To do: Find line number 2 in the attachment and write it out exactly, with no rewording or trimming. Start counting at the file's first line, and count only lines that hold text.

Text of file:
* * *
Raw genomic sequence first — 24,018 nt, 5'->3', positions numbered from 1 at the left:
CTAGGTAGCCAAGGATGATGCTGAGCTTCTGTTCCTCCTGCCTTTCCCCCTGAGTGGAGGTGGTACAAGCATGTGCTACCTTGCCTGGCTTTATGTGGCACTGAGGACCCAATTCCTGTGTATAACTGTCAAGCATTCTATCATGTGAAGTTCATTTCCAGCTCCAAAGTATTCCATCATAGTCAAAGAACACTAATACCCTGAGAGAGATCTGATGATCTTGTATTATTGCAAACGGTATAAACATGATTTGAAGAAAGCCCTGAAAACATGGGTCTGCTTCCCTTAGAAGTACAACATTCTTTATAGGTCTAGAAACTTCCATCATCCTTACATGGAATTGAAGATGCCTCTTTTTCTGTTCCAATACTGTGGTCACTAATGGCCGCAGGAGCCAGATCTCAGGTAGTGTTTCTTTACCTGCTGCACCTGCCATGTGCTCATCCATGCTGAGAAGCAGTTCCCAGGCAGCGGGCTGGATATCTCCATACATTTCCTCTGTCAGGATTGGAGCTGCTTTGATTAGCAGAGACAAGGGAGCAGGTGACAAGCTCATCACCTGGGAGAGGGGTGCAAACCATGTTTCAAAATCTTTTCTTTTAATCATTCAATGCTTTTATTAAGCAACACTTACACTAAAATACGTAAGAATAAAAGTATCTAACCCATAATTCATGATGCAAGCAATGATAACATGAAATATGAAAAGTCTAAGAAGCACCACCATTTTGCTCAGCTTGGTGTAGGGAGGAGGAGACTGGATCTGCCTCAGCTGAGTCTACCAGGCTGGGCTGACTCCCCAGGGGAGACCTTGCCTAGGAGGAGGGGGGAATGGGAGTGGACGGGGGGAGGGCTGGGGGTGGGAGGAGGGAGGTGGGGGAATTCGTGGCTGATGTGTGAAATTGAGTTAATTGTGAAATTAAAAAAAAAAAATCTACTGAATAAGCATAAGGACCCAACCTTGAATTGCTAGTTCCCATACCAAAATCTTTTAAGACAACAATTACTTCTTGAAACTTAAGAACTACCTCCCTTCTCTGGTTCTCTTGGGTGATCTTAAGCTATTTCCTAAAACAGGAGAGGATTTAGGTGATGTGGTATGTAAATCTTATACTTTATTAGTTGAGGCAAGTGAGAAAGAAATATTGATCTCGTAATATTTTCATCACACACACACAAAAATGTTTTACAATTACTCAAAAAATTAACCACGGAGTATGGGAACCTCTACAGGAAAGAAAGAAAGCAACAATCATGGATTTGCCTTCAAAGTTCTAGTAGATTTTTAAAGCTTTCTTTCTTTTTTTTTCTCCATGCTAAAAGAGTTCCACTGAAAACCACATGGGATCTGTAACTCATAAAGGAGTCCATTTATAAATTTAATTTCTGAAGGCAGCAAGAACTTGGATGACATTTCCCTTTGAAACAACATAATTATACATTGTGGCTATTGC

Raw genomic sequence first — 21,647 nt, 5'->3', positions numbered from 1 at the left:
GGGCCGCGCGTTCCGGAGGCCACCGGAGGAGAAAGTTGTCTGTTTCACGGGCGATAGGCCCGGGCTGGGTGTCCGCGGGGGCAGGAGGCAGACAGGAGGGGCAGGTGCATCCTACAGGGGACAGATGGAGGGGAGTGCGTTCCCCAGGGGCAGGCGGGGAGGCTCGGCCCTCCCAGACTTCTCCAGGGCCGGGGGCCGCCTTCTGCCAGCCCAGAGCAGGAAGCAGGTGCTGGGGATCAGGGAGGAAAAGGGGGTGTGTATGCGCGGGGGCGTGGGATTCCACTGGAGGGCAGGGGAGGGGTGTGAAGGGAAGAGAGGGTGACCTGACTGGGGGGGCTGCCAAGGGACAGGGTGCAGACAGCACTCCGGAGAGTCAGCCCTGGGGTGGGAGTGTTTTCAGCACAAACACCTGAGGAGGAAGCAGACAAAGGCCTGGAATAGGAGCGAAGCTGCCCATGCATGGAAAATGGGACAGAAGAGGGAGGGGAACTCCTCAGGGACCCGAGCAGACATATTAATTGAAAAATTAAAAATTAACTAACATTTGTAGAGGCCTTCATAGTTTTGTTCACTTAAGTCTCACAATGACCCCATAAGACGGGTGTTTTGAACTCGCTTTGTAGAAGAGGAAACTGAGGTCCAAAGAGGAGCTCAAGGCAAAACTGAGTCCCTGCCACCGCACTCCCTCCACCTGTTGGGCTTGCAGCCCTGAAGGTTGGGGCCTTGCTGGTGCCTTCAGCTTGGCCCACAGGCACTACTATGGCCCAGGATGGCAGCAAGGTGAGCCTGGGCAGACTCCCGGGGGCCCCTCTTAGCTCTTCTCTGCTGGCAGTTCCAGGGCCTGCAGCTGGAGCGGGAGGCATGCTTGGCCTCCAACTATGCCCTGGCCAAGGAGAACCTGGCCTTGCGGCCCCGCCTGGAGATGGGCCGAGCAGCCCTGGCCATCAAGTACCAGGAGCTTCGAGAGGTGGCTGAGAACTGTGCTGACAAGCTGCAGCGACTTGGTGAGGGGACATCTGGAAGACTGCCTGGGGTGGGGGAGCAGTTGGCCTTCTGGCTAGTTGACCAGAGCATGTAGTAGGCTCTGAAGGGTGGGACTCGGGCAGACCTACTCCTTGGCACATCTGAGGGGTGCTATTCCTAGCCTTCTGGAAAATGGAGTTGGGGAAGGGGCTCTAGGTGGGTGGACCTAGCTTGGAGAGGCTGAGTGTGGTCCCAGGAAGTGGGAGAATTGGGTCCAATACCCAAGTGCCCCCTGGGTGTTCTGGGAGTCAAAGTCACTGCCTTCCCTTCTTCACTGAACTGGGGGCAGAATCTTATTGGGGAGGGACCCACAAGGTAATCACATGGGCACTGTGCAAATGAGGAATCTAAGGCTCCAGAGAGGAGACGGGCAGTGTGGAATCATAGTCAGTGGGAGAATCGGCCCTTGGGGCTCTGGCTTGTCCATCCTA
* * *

CTAGGTAGCCAAGGATGATGCTGAGCTTCTGTTCCTCCTGCCTTTCCCCCTGAGTGGAGGTGGTACAAGCATGTGCTACCTTGCCTGGCTTTATGTGGCACTGAGGACCCAATTCCTGTGTATAACTGTCAAGCATTCTATCATGTGAAGTTCATTTCCAGCTCCAAAGTATTCCATCATAGTCAAAGAACACTAATACCCTGAGAGAGATCTGATGATCTTGTATTATTGCAAACGGTATAAACATGATTTGAAGAAAGCCCTGAAAACATGGGTCTGCTTCCCTTAGAAGTACAACATTCTTTATAGGTCTAGAAACTTCCATCATCCTTACATGGAATTGAAGATGCCTCTTTTTCTGTTCCAATACTGTGGTCACTAATGGCCGCAGGAGCCAGATCTCAGGTAGTGTTTCTTTACCTGCTGCACCTGCCATGTGCTCATCCATGCTGAGAAGCAGTTCCCAGGCAGCGGGCTGGATATCTCCATACATTTCCTCTGTCAGGATTGGAGCTGCTTTGATTAGCAGAGACAAGGGAGCAGGTGACAAGCTCATCACCTGGGAGAGGGGTGCAAACCATGTTTCAAAATCTTTTCTTTTAATCATTCAATGCTTTTATTAAGCAACACTTACACTAAAATACGTAAGAATAAAAGTATCTAACCCATAATTCATGATGCAAGCAATGATAACATGAAATATGAAAAGTCTAAGAAGCACCACCATTTTGCTCAGCTTGGTGTAGGGAGGAGGAGACTGGATCTGCCTCAGCTGAGTCTACCAGGCTGGGCTGACTCCCCAGGGGAGACCTTGCCTAGGAGGAGGGGGGAATGGGAGTGGACGGGGGGAGGGCTGGGGGTGGGAGGAGGGAGGTGGGGGAATTCGTGGCTGATGTGTGAAATTGAGTTAATTGTGAAATTAAAAAAAAAAAATCTACTGAATAAGCATAAGGACCCAACCTTGAATTGCTAGTTCCCATACCAAAATCTTTTAAGACAACAATTACTTCTTGAAACTTAAGAACTACCTCCCTTCTCTGGTTCTCTTGGGTGATCTTAAGCTATTTCCTAAAACAGGAGAGGATTTAGGTGATGTGGTATGTAAATCTTATACTTTATTAGTTGAGGCAAGTGAGAAAGAAATATTGATCTCGTAATATTTTCATCACACACACACAAAAATGTTTTACAATTACTCAAAAAATTAACCACGGAGTATGGGAACCTCTACAGGAAAGAAAGAAAGCAACAATCATGGATTTGCCTTCAAAGTTCTAGTAGATTTTTAAAGCTTTCTTTCTTTTTTTTTCTCCATGCTAAAAGAGTTCCACTGAAAACCACATGGGATCTGTAACTCATAAAGGAGTCCATTTATAAATTTAATTTCTGAAGGCAGCAAGAACTTGGATGACATTTCCCTTTGAAACAACATAATTATACATTGTGGCTATTGC